By having Songo’o and Nagbe start in the centre with instructions to stay mobile, we can start to pull players around and look to open up spaces for our deeper midfielders to step forward into.
Keeping possession of the football is something that the Timbers have struggled with. It doesn’t seem like keeping the ball was as important to Spencer as “going direct”. It’s a very British mentality, though one that’s becoming rarer as footballing cultures from around the world have exerted their influence on the game in the UK.
Clearly, that approach isn’t working, so let’s change it up. Let’s keep the ball instead.
Here Steven Smith (#14) has the ball out wide. He can look to go down the outside, either with a run or a pass for Songo’o, or work it to a midfielder inside, or back to Futty Danso (#98). By having that extra man in midfield, we give the player on the ball an extra body to find.
It might not making for blood-and-thunder, “exciting” football, but I’d rather see us work the ball back to defence and across the pitch without advancing than trying to force something to happen and turning the ball over.
So if we have to go back, and then work it across the defence and back again three or four times, then so be it. While we’re doing it, the opposition are having to constantly adjust and move to cover space, while we’re letting the ball do much of our work.
Keeping the attacking midfielders mobile, and being patient in possession, allows us to probe for a space or weakness, rather than launching the ball towards “the big guy” up top and hoping we can profit from a knock-down.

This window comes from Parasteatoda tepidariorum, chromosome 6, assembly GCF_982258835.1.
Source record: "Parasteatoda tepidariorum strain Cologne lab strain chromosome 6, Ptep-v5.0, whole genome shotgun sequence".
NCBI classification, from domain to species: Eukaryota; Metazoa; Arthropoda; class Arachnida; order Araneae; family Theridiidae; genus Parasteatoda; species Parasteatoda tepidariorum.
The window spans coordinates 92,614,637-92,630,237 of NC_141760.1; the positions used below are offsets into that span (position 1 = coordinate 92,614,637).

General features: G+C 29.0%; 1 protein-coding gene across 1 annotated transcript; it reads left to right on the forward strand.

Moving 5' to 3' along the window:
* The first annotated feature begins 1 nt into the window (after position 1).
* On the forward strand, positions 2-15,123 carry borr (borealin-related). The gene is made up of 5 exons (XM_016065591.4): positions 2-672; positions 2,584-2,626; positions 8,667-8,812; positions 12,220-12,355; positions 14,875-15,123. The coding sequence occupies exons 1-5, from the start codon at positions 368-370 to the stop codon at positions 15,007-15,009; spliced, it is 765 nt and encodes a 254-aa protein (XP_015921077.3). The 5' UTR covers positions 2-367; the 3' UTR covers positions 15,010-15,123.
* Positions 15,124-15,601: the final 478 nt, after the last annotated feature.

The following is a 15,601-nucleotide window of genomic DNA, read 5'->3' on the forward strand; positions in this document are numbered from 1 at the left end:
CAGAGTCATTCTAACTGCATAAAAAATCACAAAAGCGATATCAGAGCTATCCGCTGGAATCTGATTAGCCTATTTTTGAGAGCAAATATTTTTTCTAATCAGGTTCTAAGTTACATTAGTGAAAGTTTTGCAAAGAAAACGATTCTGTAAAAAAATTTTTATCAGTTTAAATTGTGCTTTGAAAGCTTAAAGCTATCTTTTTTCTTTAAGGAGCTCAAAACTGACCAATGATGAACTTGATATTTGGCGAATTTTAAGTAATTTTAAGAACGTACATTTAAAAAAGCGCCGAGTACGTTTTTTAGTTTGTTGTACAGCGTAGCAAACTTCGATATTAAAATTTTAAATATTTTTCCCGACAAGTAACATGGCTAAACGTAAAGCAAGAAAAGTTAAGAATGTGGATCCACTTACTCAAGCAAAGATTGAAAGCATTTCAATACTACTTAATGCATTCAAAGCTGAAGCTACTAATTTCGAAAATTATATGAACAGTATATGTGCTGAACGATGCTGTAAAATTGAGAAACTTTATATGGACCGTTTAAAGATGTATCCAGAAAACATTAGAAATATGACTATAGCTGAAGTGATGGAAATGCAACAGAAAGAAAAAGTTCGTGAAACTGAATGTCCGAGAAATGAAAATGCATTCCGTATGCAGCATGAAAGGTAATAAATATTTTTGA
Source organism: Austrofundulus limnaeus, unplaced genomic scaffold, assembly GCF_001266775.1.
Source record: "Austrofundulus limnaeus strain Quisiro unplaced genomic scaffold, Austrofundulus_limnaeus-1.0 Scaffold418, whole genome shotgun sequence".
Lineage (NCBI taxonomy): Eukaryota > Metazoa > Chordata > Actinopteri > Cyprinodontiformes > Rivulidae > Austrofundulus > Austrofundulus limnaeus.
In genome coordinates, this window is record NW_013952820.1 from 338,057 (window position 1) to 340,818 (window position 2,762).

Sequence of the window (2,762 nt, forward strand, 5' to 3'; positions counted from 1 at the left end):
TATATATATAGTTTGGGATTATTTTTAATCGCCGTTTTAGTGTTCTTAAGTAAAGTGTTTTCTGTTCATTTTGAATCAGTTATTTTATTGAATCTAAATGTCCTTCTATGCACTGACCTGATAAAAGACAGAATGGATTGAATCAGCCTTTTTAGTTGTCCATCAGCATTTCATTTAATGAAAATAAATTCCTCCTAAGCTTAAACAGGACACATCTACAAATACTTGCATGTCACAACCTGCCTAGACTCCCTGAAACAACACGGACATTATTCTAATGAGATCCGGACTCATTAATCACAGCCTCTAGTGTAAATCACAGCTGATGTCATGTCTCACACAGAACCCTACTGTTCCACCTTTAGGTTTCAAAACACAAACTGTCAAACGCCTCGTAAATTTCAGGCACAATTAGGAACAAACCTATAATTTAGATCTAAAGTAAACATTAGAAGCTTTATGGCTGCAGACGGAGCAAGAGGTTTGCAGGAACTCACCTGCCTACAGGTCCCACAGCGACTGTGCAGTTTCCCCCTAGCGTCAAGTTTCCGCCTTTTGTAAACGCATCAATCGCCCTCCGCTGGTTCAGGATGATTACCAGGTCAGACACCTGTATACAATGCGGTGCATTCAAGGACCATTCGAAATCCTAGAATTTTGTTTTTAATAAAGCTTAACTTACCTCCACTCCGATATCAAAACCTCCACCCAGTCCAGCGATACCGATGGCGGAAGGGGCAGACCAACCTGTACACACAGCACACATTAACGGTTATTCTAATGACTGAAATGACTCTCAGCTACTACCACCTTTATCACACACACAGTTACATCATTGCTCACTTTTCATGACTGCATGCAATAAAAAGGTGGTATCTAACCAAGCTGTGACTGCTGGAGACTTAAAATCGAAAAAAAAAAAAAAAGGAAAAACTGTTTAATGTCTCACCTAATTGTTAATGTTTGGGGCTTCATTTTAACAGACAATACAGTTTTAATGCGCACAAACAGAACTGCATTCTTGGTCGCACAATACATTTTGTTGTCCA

And that’s another thing: the long ball is gone. No longer will JELD-WEN Field be a no-fly zone for light aircraft, fearful of being struck by another errant Troy Perkins punt.
Keeping the ball begins at the back. Generally speaking, whenever the keeper has the chance to get it up the pitch it signals that the opposition have just been thwarted in an attack, so why the hell are we giving it back to them? It’s like spilling someone’s pint and then throwing your own drink over them for good measure – why make things more difficult for yourself and invite trouble?
I want to see the central defenders either side of the box, with the holding midfielder close by, and the ball rolled out to feet. These guys in turn should be looking for a pass to feet rather than putting their foot through it like they just caught it in bed with their wife. If these guys are covered, a long throw to the full-backs or one of the deeper midfielders looking for space.
I’m not saying never ever go with a long ball. If the opportunity presents itself to send someone into the clear with a quick ball up the pitch, by all means, but I hate seeing players resorting to a lazy punt as a matter of course. It’s an abdication of responsibility – “it’s not my fault he didn’t win the header” – and causes more problems than the occasional time the ball may break kindly is worth.
As you may have noticed, there’s a change at the back too. In possession I’d want my central defenders pushed out wide, with the holding midfielder dropping back to create a line of three. This is very much like the system Barcelona use where Busquets is often the guy to plug in at the back.
The thinking here is that is provides cover for the full-backs who’ll be expected to play on the front foot, and take the game to their opposite number.